ISLAMABAD: Pakistan's opposition leader Nawaz Sharif on Wednesday demanded a full independent investigation over Osama bin Laden's presence in the country, rejecting the government's internal military probe.
“We completely reject the prime minister's committee. It is powerless and cannot investigate the matter in depth,” he told a news conference shortly after returning to Pakistan from medical treatment in Britain.
Prime Minister Yousuf Raza Gilani on Monday announced that a lieutenant general would head an inquiry “to get to the bottom of how, when and why” bin Laden had been hiding in the garrison town where he was killed by US forces.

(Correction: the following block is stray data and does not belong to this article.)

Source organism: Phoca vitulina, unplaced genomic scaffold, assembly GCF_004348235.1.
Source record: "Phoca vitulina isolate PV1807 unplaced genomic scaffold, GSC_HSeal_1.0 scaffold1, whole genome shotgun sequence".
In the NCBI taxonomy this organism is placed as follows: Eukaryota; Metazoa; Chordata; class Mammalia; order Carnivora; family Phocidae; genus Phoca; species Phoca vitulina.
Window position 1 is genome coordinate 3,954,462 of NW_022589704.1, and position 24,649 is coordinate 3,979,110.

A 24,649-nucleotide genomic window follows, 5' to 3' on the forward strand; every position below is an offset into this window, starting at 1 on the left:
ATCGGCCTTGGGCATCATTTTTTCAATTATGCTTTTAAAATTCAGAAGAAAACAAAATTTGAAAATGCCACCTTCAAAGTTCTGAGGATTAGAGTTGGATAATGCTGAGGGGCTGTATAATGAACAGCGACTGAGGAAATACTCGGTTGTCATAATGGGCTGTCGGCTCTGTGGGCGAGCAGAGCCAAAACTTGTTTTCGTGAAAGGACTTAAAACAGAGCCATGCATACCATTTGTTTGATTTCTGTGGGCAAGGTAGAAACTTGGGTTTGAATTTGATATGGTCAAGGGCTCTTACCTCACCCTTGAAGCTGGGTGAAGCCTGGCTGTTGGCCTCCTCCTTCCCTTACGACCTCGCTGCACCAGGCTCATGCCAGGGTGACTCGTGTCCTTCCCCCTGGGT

US President Barack Obama has pressed Pakistan to probe how bin Laden managed to live for years under the nose of its military, saying he must have been supported by locals.
Pakistanis have been outraged at the perceived impunity of the US raid, while asking whether their military was too incompetent to know bin Laden was living close to a major forces academy, or, worse, conspired to protect him.
Sharif, considered the most popular politician in Pakistan, called for the government to establish a revised commission within three days headed by the country's top judge and not the military.
“This commission should ascertain the full facts of Osama bin Laden's presence and the American operation in Pakistan,” he said.